Florida’s Department of Health on Saturday confirmed 4,471 additional cases of COVID-19, bringing the state’s known total to 776,251. Also, 77 resident deaths were announced, bringing the resident death toll to 16,417.
The state reduced the nonresident deaths figure by one, without explaining why, bringing the non-resident toll back to 203 after adding one on Friday..
The total cases’ figure is an increase over Friday’s 3,689 new cases and 73 deaths and follows Thursday’s 5,557 — the highest single-day count since Aug. 15 when 6,352 were reported. Since then, only Sept. 1 and Oct. 11 had higher reported numbers because of a “data dump” in the former and a combination of two days’ worth of numbers due to a technical issue.
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Confirmed COVID-19 cases in South Florida
▪ Miami-Dade County reported 616 additional confirmed cases of COVID-19 and eight new deaths, according to Florida’s Department of Health. The county now has 181,633 confirmed cases and 3,605 deaths. Percent positivity for new cases decreased from 3.11% to 2.48%. Miami-Dade has now tested 1,030,123 people, according to the dashboard. The 14-day average dipped from Friday’s 4.63% to 4.45%, according to Miami-Dade’s New Normal dashboard.
▪ Broward County reported 459 additional confirmed cases of the disease and one new death. The county has a known total of 83,165 cases and 1,520 deaths. Percent positivity for new cases decreased from 4.56% to 2.9%.
▪ Palm Beach County saw 328 additional confirmed cases and three new deaths. The county now has 50,316 confirmed cases and 1,561 deaths. Percent positivity for new cases decreased from 3.19% to 2.67%.
▪ Monroe County confirmed 27 additional cases and no new deaths. The county has a known total of 2,178 cases and 25 deaths. Percent positivity for new cases increased from 5.13% to 5.16%.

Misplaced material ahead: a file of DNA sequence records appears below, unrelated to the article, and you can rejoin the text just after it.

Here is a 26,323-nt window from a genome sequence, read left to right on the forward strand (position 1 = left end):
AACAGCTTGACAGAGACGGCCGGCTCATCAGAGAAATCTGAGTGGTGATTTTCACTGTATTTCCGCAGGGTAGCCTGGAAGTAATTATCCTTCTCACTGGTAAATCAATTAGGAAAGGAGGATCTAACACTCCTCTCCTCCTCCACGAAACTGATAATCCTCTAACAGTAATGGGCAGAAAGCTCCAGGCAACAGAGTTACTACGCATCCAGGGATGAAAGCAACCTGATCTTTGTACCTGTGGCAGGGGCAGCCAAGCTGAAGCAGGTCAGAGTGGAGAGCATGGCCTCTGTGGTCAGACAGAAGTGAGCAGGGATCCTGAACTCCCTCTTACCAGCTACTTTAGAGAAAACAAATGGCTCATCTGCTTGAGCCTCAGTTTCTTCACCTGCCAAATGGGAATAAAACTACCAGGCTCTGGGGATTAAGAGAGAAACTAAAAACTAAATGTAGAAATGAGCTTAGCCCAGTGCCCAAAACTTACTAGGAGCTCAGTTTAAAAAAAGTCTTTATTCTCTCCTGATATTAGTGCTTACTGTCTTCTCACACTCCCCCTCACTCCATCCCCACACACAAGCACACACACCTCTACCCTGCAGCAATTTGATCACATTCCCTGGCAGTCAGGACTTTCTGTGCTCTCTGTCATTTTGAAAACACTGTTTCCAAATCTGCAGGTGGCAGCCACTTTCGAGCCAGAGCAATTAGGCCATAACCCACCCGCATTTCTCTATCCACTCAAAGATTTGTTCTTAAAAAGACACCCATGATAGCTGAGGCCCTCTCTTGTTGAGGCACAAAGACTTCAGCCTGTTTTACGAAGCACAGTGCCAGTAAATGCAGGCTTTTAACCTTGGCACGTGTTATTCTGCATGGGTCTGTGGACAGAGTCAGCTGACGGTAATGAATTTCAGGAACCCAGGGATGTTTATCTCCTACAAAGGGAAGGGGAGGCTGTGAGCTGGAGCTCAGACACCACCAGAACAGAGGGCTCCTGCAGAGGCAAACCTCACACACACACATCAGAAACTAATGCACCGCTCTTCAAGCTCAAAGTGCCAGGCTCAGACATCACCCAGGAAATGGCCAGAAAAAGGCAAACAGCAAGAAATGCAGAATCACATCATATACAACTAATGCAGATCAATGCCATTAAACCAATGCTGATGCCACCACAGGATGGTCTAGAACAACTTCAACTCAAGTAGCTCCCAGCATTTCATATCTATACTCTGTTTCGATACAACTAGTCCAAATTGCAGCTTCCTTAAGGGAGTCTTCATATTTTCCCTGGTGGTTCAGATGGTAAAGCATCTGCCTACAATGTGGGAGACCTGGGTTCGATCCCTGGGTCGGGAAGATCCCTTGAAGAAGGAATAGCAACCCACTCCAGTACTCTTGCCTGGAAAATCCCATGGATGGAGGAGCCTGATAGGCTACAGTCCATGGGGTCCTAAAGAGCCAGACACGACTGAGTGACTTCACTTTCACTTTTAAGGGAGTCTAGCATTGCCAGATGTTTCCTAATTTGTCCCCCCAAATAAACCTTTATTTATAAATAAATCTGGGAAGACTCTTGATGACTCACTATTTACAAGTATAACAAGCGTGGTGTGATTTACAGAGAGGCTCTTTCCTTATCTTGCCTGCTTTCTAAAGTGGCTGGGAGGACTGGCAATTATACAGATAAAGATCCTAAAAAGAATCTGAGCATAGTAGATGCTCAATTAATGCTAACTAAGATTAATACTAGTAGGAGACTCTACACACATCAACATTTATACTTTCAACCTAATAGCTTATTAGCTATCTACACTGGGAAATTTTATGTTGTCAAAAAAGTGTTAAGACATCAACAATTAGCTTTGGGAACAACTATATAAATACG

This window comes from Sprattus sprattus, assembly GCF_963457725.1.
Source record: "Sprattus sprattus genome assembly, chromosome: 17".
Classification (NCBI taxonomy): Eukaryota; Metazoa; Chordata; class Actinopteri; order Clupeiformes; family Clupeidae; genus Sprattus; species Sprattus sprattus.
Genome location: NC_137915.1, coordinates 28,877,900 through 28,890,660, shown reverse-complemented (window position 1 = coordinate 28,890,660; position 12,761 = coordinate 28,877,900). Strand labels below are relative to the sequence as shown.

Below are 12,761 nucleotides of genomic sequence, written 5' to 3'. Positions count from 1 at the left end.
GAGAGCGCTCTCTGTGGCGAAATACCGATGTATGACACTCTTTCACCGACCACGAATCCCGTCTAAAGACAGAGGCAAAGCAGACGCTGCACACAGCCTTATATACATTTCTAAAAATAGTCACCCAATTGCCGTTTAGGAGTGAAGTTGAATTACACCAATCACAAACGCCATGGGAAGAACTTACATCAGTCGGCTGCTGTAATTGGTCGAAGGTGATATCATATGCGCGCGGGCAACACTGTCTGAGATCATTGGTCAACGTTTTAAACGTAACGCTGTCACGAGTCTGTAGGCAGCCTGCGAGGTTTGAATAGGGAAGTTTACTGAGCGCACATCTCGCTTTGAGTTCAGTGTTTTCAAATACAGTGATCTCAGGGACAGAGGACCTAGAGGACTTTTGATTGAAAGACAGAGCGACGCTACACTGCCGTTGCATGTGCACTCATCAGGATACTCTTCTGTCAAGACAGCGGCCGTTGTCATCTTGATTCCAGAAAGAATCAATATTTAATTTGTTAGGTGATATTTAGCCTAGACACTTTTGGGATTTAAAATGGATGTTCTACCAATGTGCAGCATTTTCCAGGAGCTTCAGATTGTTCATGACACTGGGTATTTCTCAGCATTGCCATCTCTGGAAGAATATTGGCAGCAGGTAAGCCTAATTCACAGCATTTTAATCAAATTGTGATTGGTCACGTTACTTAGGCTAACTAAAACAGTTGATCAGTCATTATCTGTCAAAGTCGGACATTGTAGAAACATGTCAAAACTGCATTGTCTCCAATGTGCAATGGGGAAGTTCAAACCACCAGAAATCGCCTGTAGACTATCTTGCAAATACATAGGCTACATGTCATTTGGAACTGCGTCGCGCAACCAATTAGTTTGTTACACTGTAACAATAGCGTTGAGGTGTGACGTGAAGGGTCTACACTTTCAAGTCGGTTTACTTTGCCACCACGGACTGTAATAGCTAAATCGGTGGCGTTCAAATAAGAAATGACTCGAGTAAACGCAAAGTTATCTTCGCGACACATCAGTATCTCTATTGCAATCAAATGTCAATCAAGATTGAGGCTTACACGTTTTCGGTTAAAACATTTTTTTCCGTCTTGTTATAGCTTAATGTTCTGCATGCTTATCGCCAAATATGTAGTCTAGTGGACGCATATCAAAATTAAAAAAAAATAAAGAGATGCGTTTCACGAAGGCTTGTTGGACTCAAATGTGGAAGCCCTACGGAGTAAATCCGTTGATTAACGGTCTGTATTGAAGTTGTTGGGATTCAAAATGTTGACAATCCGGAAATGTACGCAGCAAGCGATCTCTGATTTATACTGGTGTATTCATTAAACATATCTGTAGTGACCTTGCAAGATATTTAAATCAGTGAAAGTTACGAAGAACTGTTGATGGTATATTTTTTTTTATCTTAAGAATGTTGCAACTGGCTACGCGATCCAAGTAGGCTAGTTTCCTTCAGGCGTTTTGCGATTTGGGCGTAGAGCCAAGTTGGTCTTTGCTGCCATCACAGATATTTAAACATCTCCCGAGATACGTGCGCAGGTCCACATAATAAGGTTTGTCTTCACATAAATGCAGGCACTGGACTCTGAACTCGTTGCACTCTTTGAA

COVID-19 hospitalizations in Florida
One of the tools that officials rely on to determine whether the coronavirus situation is improving in the state is hospitalization data. Unlike testing, which might be limited or take days to report results, hospitalizations can help give officials a real-time snapshot of how many people are severely ill with COVID-19.
The Florida Agency for Health Care Administration reports the number of patients hospitalized statewide with a “primary diagnosis of COVID.” The data, which is updated at least every hour, does not distinguish between the number of COVID-19 patients in hospital intensive care units and those in acute-care beds, which require less attention from nurses.
Previously, the state was providing only the total number of hospitalizations in its statewide and county-level data. Miami-Dade was an exception, with hospitals self-reporting a number of key metrics, including hospitalizations, to the county, which has made this data public for several months.
As of 11:30 a.m. Saturday, there were 2,156 COVID-19 patients admitted into hospitals throughout the state, 114 more than Thursday evening, according to the Florida Agency for Health Care Administration dashboard. This is still a significant decrease from early August, when more than 5,000 COVID-19 patients were admitted into hospitals throughout the state.
Of Saturday’s hospitalizations, there were 279 in Miami-Dade, a rise of 10 of compared to Thursday evening; 202 in Broward, a rise of 25; 128 in Palm Beach, a rise of 11; and five in in Monroe, a bump up of two, according to the agency.
Florida’s current hospitalization data does not always match the hospitalization data reported in Miami-Dade’s “New Normal” dashboard. Officials say this could be for a number of reasons, including the frequency of daily updates.
On Saturday, Miami-Dade hospitalizations for COVID-19 complications increased from 351 to 367, according to Miami-Dade County’s “New Normal” dashboard. According to Wednesday’s data, 42 people were discharged and 49 people were admitted.
The state has had a total of 47,953 Florida residents hospitalized for COVID-19-related complications, according to Florida’s COVID-19 Data and Surveillance Dashboard.
COVID-19 Testing in Florida
Testing, like hospitalizations, helps officials determine the virus’ progress and plays a role in deciding whether it is safe to lift stay-at-home orders and loosen restrictions.
Epidemiologists then use the testing data to create a positivity rate. The rate helps them determine if a rise in cases is because of an increase in testing or if it means there’s increased transmission of the virus in the community.
On Saturday, Florida’s Department of Health reported the results of 121,058 people tested on Friday. The positivity rate of new cases (people who tested positive for the first time) decreased from 3.98% to 3.66%.